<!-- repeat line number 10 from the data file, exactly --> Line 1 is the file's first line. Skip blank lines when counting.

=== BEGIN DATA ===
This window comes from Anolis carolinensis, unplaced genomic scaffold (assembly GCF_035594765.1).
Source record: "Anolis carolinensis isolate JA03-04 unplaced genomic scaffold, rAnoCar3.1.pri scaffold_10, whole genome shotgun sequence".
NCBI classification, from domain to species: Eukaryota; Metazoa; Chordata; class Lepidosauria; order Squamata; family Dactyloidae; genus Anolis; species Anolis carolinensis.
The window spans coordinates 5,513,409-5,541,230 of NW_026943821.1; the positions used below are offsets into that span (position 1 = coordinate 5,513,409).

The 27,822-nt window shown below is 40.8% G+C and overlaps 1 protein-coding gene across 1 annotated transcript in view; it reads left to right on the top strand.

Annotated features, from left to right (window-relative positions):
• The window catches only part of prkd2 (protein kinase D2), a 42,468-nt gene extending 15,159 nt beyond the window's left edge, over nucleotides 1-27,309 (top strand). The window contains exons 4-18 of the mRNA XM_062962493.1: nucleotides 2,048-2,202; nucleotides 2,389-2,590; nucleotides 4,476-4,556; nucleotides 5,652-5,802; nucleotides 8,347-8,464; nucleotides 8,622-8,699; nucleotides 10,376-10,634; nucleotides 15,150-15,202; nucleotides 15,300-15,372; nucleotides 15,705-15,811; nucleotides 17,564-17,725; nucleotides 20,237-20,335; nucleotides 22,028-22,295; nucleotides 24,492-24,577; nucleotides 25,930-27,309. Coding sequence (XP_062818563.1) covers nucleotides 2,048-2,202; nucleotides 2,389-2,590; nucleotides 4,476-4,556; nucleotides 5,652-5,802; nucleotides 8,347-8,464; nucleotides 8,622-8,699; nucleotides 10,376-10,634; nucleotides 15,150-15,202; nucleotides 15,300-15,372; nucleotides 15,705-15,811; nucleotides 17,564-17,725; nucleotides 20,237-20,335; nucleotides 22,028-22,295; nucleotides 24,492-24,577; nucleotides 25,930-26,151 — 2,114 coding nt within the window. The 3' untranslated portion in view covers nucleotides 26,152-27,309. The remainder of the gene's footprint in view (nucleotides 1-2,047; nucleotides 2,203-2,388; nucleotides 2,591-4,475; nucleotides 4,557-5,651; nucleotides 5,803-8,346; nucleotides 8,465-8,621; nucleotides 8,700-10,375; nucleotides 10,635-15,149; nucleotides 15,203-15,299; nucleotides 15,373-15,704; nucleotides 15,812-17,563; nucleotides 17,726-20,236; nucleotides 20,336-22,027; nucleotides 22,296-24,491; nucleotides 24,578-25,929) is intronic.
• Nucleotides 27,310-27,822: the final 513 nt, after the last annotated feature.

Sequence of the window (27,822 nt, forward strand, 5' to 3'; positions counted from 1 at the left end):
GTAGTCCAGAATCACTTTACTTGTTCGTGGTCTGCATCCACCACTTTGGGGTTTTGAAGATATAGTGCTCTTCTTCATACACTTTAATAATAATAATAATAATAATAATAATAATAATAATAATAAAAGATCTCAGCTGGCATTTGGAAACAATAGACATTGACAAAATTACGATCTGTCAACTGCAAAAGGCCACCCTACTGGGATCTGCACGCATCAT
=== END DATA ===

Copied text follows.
GTAGTCCAGAATCACTTTACTTGTTCGTGGTCTGCATCCACCACTTTGGGGTTTTGAAGATATAGTGCTCTTCTTCATACACTTTAATAATAATAATAATAATAATAATAATAATAATAATAATAAAAGATCTCAGCTGGCATTTGGAAACAATAGACATTGACAAAATTACGATCTGTCAACTGCAAAAGGCCACCCTACTGGGATCTGCACGCATCAT